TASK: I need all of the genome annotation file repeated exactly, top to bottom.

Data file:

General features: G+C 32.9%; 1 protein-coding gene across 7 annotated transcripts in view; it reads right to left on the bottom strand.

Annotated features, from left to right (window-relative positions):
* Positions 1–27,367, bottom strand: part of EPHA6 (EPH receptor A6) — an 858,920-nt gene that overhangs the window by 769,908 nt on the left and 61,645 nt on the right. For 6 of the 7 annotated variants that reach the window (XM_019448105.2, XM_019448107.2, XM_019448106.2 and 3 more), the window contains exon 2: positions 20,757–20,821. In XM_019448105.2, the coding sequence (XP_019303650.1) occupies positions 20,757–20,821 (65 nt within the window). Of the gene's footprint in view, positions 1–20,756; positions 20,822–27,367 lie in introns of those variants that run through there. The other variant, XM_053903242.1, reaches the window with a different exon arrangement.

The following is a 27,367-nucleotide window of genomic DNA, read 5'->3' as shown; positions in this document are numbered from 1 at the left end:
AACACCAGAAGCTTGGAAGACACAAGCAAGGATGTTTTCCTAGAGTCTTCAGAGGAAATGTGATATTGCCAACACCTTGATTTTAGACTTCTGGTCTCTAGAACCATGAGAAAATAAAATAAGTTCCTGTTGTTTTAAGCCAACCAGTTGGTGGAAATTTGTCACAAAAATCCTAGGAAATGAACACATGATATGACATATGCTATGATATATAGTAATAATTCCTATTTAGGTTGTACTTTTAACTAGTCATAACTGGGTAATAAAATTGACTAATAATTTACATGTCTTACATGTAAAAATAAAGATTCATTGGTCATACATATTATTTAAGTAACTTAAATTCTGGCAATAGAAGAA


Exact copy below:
General features: G+C 32.9%; 1 protein-coding gene across 7 annotated transcripts in view; it reads right to left on the bottom strand.

Annotated features, from left to right (window-relative positions):
* Positions 1–27,367, bottom strand: part of EPHA6 (EPH receptor A6) — an 858,920-nt gene that overhangs the window by 769,908 nt on the left and 61,645 nt on the right. For 6 of the 7 annotated variants that reach the window (XM_019448105.2, XM_019448107.2, XM_019448106.2 and 3 more), the window contains exon 2: positions 20,757–20,821. In XM_019448105.2, the coding sequence (XP_019303650.1) occupies positions 20,757–20,821 (65 nt within the window). Of the gene's footprint in view, positions 1–20,756; positions 20,822–27,367 lie in introns of those variants that run through there. The other variant, XM_053903242.1, reaches the window with a different exon arrangement.

The following is a 27,367-nucleotide window of genomic DNA, read 5'->3' as shown; positions in this document are numbered from 1 at the left end:
AACACCAGAAGCTTGGAAGACACAAGCAAGGATGTTTTCCTAGAGTCTTCAGAGGAAATGTGATATTGCCAACACCTTGATTTTAGACTTCTGGTCTCTAGAACCATGAGAAAATAAAATAAGTTCCTGTTGTTTTAAGCCAACCAGTTGGTGGAAATTTGTCACAAAAATCCTAGGAAATGAACACATGATATGACATATGCTATGATATATAGTAATAATTCCTATTTAGGTTGTACTTTTAACTAGTCATAACTGGGTAATAAAATTGACTAATAATTTACATGTCTTACATGTAAAAATAAAGATTCATTGGTCATACATATTATTTAAGTAACTTAAATTCTGGCAATAGAAGAA